Belfast Telegraph

Gold hoard thrown in skip displayed

A hoard of Early Bronze Age gold that was salvaged from a skip following a botched robbery has gone on display.

The ancient artefacts were recovered by gardai in 2009 after being dumped along with the stolen safe they had been kept in at Sheehan's Pharmacy in Strokestown, Co Roscommon.

The thieves had not realised that the 5,000-year-old gold was hidden among documents when they tipped out what they thought were the safe's worthless contents.

Tony Candon, manager at the National Museum of Ireland where the gold will go on display, said: "Those thieves missed out big time when they unknowingly threw this treasure away."

The Sheehan family acquired the artefacts - a gold crescent shaped collar known as a lunula and two gold discs - in 1947, two years after Hubert Lannon dug them up in a Coggalbeg bog near Strokestown. They kept them in the pharmacy's safe ever since, only occasionally taking them out through the years.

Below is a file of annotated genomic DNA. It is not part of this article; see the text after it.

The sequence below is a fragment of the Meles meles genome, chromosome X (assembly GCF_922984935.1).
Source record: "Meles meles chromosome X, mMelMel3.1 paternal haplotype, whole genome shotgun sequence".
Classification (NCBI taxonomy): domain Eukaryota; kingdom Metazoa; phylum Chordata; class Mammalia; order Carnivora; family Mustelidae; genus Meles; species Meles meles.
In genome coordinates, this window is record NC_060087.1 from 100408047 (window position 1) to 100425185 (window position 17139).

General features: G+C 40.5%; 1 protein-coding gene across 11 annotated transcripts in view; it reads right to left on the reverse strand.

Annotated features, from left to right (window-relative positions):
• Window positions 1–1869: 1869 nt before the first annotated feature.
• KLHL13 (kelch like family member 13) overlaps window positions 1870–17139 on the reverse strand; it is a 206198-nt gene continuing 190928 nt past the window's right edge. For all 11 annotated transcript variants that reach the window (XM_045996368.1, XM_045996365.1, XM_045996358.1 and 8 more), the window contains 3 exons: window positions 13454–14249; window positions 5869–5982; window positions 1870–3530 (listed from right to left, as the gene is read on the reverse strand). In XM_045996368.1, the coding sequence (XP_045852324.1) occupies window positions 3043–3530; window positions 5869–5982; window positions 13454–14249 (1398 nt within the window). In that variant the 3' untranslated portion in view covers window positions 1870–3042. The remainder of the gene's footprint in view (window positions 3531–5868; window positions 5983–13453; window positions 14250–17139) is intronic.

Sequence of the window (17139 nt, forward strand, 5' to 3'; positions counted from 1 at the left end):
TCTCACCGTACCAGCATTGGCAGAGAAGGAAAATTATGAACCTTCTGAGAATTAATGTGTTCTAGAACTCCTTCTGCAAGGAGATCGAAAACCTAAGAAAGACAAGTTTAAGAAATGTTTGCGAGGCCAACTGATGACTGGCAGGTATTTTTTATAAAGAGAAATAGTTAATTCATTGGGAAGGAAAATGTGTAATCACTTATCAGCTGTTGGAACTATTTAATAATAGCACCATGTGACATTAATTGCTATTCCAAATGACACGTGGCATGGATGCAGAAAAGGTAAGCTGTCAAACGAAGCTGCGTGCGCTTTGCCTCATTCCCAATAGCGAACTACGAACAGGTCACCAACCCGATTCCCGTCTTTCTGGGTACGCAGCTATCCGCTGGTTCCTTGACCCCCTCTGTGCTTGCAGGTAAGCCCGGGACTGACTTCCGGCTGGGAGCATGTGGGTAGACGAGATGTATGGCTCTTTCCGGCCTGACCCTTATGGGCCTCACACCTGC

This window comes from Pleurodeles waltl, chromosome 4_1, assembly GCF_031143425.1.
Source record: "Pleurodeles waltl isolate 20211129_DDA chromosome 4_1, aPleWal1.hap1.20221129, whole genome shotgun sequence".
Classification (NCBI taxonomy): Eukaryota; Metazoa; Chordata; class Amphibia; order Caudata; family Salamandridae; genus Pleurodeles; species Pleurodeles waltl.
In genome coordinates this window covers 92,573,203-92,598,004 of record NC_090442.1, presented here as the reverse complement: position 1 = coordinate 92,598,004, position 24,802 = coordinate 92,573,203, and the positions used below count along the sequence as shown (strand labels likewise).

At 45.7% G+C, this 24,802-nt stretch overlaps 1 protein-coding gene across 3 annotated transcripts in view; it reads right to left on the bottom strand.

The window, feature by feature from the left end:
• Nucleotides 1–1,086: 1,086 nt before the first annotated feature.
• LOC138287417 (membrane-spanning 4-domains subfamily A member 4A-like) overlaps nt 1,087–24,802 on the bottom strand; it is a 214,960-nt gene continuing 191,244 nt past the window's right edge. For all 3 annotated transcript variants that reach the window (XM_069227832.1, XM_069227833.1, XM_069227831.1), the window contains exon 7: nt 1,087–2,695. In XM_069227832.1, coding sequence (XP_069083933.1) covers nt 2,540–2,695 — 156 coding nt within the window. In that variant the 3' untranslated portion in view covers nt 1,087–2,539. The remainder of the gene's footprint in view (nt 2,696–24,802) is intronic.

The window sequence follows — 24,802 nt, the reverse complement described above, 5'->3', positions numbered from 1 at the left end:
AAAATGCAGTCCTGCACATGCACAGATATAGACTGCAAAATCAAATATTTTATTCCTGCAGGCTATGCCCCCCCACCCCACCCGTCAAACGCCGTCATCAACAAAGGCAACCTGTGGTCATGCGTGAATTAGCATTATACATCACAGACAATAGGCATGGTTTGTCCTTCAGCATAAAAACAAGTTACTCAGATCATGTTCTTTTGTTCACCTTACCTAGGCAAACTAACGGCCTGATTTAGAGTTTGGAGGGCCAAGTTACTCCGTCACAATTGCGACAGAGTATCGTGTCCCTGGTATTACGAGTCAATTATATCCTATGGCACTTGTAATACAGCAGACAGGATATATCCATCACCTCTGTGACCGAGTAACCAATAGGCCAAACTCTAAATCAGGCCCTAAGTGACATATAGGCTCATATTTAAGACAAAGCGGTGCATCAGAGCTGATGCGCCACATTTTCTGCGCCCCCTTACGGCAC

Mr Candon explained: "Mr Lannon found the gold when he was cutting up turf in 1945. Two years later he gave it to Patrick Sheehan and he kept it in the safe.

"The family knew over the years that they had something valuable and important. They treated it as a family heirloom and it had been at the back of their minds. But then when the safe was stolen, it occurred to them the gold was inside. That's when they got in touch with the museum about it."

It is believed the thieves failed to notice the artefacts when they threw the safe's contents in a skip. The gold weighs 78 grams or 2.5 ounces.

Minister for arts Jimmy Deenihan opened the exhibition at the Museum of Country Life in Turlough Park, Castlebar. He said: "An extraordinary series of unlikely events led to the discovery of the most significant hoard of Early Bronze Age goldwork from Ireland for many years. From an archaeological perspective this hoard is of great significance."

The exhibition will run until next summer before the gold is moved to the main National Museum of Ireland on Kildare Street in Dublin.

Popular

From Belfast Telegraph